Dubai: The UAE and Saudi Arabia will be the key growth markets for HSBC Private Wealth in the region with prime focus on ultra-high net worth clients, said Franco Morra. HSBC’s Regional Head of Global Private Banking for Continental Europe and Mena.
The Middle East and North Africa (Mena) region is highly important to the bank, particularly Saudi Arabia and the UAE. The bank also has presences in Kuwait, Qatar, Bahrain and Oman. Overall, the Mena region is the third most important market for HSBC after Hong Kong/China and the UK.
“Mena has both challenges and opportunities. While the region is strong in wealth generation, it is in need for succession planning within families while establishing proper governance structures to pass wealth on to the next generation. This is a challenge but also an opportunity to bring our offer into play — we are one of the biggest players in wealth planning,” said Sobhi Tabbara, Global Market Head, Middle East, and North Africa, HSBC Global Private Banking.
Private banking is increasingly more than being purely about asset allocation. In the future the best private banks will be those which can help clients manage their full portfolios in the context of sustainable wealth creation, preservation and generational transfers.
“In addition to managing wealth, private banks will be helping clients grow their businesses or release value [through strategic acquisitions or IPOs], helping them protect value [generation planning] and guiding clients to put governance in place regarding how assets should be managed in the future,” said Tabbara.
The ability to link private banking clients to commercial and investment banking capabilities are becoming increasingly important. A strong presence across the globe will be important to clients, as this enables them to access international opportunities.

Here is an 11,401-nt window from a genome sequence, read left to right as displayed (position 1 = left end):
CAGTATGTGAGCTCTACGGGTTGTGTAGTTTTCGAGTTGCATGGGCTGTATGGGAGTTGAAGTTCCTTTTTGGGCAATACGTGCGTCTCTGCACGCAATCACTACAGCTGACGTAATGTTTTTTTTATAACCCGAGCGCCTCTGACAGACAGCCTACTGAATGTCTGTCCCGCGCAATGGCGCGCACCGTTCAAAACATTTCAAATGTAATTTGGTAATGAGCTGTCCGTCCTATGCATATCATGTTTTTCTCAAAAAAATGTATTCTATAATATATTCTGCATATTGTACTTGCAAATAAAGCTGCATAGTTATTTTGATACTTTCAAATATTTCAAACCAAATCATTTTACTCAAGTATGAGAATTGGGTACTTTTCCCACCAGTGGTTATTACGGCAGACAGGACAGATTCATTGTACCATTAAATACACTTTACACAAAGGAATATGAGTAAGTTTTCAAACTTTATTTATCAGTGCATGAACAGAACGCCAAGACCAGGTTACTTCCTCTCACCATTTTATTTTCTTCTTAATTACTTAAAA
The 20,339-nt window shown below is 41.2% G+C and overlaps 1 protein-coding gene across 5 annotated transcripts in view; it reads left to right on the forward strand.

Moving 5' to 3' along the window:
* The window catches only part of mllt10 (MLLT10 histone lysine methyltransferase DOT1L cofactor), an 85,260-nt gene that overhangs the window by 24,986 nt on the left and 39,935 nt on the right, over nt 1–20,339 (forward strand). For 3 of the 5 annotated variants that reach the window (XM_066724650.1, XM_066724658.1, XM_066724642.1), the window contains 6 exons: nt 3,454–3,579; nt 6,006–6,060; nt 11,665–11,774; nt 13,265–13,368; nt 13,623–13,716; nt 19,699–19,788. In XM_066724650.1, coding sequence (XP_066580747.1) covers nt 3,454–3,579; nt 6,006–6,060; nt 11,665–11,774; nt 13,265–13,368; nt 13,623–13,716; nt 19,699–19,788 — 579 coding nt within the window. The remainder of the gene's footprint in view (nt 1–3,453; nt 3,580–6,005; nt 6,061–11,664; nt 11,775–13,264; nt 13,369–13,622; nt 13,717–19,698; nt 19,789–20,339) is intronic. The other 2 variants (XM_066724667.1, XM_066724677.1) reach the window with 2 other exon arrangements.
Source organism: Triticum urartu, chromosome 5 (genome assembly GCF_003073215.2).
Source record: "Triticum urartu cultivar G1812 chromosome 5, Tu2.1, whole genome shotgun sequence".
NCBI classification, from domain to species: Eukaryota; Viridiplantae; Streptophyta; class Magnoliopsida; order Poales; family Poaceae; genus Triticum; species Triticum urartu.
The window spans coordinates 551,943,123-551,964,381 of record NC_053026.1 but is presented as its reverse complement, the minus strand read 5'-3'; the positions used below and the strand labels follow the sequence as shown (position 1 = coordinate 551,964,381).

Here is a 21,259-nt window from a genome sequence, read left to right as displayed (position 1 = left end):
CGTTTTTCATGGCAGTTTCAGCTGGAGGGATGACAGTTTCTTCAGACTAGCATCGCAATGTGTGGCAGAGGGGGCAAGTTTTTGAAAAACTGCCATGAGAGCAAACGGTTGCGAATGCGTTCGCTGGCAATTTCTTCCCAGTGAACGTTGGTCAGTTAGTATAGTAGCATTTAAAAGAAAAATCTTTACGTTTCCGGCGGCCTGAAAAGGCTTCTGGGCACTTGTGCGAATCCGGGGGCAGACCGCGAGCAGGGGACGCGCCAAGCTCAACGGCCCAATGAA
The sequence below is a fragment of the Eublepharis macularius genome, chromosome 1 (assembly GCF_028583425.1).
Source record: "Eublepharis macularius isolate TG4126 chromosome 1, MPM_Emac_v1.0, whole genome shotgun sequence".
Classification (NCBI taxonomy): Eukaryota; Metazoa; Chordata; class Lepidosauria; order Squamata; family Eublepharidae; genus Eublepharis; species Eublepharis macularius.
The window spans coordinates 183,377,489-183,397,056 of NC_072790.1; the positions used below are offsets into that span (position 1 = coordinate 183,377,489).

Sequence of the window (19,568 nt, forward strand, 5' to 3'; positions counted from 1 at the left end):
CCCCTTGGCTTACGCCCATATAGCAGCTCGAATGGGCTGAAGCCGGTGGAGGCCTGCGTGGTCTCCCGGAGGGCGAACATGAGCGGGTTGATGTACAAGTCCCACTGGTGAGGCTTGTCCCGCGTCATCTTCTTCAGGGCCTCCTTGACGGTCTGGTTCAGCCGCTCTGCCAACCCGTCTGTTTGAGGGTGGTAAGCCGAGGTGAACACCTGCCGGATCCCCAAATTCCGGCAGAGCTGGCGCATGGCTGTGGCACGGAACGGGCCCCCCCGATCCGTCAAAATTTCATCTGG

The emergence of a strong entrepreneurial class in the Middle East and North Africa region is supporting the strong wealth creation trend in the region. According to a recent research by HSBC Private Bank, the Middle East is home to the highest proportion of millennial entrepreneurs globally. The research among more than 2,800 active business owners, worth between $250,000 and $20 million (Dh917,500 and Dh73.4 million), finds that the Middle East also has the youngest average age of entrepreneurs at just 26 years old.
The journey to entrepreneurship begins for 46 per cent in the Middle East at school or college, which ranks the highest of any country or region. In the Middle East, around 63 per cent of entrepreneurs come from a business-owning family yet only 23 per cent of millennial entrepreneurs state they are shareholders or executives in the family business. Clearly this gives an opportunity for the bank to work closely with the new generation in their wealth creation and potential succession to the helm of family businesses.
HSBC does not see attempts by some of the regional private and institutional investors to develop in-house capabilities in wealth management. “With the overall wealth creation on the rise in the region, there is enough space for new entrants. Healthy competition offers choice for customers and gives HSBC and other players the opportunity to differentiate themselves even more through their products and services,” said Morra.